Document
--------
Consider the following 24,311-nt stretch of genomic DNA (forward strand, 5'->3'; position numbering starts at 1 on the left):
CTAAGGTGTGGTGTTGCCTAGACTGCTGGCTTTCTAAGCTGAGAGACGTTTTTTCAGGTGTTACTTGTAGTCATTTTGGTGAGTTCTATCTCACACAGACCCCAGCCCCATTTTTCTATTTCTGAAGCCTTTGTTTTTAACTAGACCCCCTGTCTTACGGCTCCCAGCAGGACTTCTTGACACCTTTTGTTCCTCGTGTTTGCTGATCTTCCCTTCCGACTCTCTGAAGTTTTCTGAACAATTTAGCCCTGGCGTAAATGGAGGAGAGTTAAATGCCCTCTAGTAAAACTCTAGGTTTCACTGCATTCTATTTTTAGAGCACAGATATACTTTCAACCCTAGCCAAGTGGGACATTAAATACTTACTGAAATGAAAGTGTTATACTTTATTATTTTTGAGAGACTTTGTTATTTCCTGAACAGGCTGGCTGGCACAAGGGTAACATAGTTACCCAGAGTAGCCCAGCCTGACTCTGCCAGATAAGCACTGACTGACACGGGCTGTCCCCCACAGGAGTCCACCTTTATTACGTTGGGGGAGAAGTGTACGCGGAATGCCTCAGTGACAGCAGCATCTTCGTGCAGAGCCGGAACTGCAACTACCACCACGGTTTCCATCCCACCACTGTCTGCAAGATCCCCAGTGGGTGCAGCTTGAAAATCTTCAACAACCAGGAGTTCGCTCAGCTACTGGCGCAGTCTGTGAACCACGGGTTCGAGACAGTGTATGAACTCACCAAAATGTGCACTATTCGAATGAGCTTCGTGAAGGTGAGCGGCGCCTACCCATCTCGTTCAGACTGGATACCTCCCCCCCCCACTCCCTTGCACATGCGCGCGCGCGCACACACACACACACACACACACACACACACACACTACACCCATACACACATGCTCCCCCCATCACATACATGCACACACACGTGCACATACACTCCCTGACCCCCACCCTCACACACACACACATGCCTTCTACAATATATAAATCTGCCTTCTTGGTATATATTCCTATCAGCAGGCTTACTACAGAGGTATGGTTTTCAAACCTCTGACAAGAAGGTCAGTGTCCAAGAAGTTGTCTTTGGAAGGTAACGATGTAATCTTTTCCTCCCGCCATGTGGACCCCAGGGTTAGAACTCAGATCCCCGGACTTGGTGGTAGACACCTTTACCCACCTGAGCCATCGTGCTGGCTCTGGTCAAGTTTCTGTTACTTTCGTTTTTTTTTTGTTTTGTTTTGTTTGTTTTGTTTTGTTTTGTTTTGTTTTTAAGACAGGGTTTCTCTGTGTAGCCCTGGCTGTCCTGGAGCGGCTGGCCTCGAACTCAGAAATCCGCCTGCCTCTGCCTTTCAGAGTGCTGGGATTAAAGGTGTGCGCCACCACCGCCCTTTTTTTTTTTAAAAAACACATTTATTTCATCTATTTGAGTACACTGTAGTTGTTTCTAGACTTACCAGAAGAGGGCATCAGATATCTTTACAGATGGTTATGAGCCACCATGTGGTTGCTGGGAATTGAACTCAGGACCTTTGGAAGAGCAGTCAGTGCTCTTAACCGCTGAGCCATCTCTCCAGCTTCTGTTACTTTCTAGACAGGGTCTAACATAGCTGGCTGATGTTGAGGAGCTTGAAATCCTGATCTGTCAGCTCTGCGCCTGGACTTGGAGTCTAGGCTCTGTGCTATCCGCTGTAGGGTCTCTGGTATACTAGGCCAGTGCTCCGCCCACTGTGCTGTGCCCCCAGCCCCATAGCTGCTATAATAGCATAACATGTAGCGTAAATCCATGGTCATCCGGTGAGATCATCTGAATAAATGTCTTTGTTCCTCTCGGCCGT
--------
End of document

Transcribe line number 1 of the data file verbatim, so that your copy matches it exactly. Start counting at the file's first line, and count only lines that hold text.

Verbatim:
Consider the following 24,311-nt stretch of genomic DNA (forward strand, 5'->3'; position numbering starts at 1 on the left):